How to get your kids to stop watching Netflix

Parents have been urged to use more than just simple tips to keep their kids off Netflix.

In a new series, MSNBC’s Rachel Maddow said parents need to “break the ice” with their children and explain that they should be watching more video games and other entertainment.

“The key here is to have some kind of explanation for why your kids are watching, how they’re watching it, what they’re doing, what it’s about,” Maddow told “The Rachel Maddows Show” on Thursday.

Maddow said she’d found some really helpful tips from a group of parents who use video games as a way to break the ice with their kids.

“When you play a video game, you know your kids aren’t going to stop, and you know they’re going to continue to go on,” she said.

Why don’t we continue to play this game and continue to watch this movie?'””

When you say to your kids, ‘Well, if you were watching this movie or playing this game, why don’t you stop and play it again?

Why don’t we continue to play this game and continue to watch this movie?'”

She said parents should try to explain why they’re enjoying a video, like, ‘I’m enjoying the game because I’m enjoying this movie.

I love this movie.’

Or, ‘It’s a movie because it’s a good movie.’

It really doesn’t matter what your kids know about the movie, so long as you can explain why you’re enjoying the movie.

“In addition to the simple tips, Maddow also urged parents to encourage their children to use social media, where they can see if their peers are playing the game or watching it.”

This is really about connecting with your kids and really having a good conversation,” Maddows said.

Some parents have said that the constant stream of content on social media makes it difficult for their kids to learn new things.

Maddows said it’s important for teachers to be able to talk to parents about how they can better understand what’s going on with their child.

It’s also important for the parents to be more specific about what they think they should do when their kids start having a negative experience, she said, because they can’t be vague.MADDOW: I’d like to see a national survey on this.

But I’d also like to know what you know about this.

I think that you know how to talk about it, how to communicate, and how to keep your kids from getting stuck in a loop, which I know some of them do, I don’t know.MELDRUM: But I think you also know what the parents can do.

So let’s talk about how to teach our kids.

MADDOW : It’s really hard to talk through something like this without being like, I have no idea what to do, and I know what to say.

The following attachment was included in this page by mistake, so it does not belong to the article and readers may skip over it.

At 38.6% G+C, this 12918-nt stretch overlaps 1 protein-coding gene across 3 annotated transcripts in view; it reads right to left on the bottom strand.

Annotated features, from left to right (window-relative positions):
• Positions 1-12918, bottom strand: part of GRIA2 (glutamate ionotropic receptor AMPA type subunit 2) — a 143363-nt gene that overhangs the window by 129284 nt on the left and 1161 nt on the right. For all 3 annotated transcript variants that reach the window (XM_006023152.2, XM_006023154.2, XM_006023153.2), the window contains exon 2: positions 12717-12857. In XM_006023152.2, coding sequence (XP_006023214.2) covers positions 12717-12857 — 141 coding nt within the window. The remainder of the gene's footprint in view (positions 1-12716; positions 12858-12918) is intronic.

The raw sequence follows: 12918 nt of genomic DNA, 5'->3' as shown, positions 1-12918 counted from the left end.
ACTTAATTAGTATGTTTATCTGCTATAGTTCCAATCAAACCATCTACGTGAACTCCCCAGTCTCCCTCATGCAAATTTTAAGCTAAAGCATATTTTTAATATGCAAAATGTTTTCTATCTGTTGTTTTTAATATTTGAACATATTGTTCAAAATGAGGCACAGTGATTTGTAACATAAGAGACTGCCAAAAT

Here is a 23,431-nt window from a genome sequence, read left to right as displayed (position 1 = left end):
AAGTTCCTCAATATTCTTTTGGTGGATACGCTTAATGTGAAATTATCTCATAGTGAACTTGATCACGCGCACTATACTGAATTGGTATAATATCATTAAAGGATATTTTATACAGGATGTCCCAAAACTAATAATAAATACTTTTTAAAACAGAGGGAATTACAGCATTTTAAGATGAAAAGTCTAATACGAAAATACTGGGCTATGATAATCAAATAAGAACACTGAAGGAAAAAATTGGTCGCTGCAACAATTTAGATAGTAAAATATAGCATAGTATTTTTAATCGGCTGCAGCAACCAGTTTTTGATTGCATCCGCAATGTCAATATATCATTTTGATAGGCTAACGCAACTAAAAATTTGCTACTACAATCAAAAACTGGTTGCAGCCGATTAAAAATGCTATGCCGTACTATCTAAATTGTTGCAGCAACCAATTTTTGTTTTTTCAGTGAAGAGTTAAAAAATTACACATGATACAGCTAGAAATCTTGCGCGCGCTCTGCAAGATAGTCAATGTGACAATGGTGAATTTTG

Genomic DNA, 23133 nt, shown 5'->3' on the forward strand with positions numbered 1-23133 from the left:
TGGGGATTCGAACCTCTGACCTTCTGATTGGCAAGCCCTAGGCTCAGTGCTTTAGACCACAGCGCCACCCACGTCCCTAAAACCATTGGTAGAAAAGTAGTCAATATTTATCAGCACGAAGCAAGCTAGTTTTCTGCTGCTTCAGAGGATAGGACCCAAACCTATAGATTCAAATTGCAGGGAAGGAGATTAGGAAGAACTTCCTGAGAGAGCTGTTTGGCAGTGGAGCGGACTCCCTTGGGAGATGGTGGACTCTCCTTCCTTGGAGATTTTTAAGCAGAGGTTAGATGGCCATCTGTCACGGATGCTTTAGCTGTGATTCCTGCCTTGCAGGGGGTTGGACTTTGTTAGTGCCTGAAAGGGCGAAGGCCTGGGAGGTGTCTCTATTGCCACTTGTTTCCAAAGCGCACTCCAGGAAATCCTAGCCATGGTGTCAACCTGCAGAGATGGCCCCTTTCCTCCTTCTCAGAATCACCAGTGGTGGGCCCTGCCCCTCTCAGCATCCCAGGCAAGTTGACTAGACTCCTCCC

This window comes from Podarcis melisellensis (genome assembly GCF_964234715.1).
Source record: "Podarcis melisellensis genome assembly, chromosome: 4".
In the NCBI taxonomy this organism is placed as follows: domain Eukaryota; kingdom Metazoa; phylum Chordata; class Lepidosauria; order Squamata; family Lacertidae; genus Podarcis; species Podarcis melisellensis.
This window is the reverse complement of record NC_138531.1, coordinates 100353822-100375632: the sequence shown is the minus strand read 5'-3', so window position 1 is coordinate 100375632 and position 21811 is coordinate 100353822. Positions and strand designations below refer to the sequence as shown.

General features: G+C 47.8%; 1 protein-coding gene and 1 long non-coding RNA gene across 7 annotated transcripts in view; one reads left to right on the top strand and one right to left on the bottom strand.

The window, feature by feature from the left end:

Mellum said parents who are frustrated by the constant streaming of entertainment on social platforms are often frustrated because they have no way to control what their kids see or do.”

What parents don’t understand is that if they’ve ever lost a child, they know that loss is a traumatic event,” she told “Rachel Maddows.””

The only way that they can stop that is to be really mindful of what they want their kids doing.

They don’t want to lose their kids because they want to be entertained.”MADDOWS: I’ve had kids cry and have children laugh, but I’ve also had kids ask, “Mom, Dad, what are you doing?

I don ‘t know what I’m doing.

“And they can be like, “I can’t wait until we go to the mall.”MELROSE: And the kids are saying, “You’re just so cool.

I don’ ‘t want to get in trouble.

“So I just want to teach them to be aware of what is going on and what their feelings are, so that they are going to feel safe.”

Mellow said that if parents are too afraid to speak up, it makes it harder for their children.

“It’s the parent that makes the decision, because that’s what they are.

They’re saying, ‘No, Mom, no, Dad.

I’m not gonna do this.

No, I’m sorry, I can’t do this,'” she said to Maddow.”

But if they’re afraid of speaking up, then they’re really making it harder to do it.”

Maddaw said parents have a responsibility to teach their children how to deal with what they feel is a real problem.

“When I was growing up, we had this whole thing called ‘the silent era,’ where the only time you heard anything was when somebody was having a bad day,” Madd, who is also a former child psychologist, said.

“That’s why parents have to be very clear and say, ‘You’re not being a little crazy, and it’s not about you, it’s something that’s affecting everybody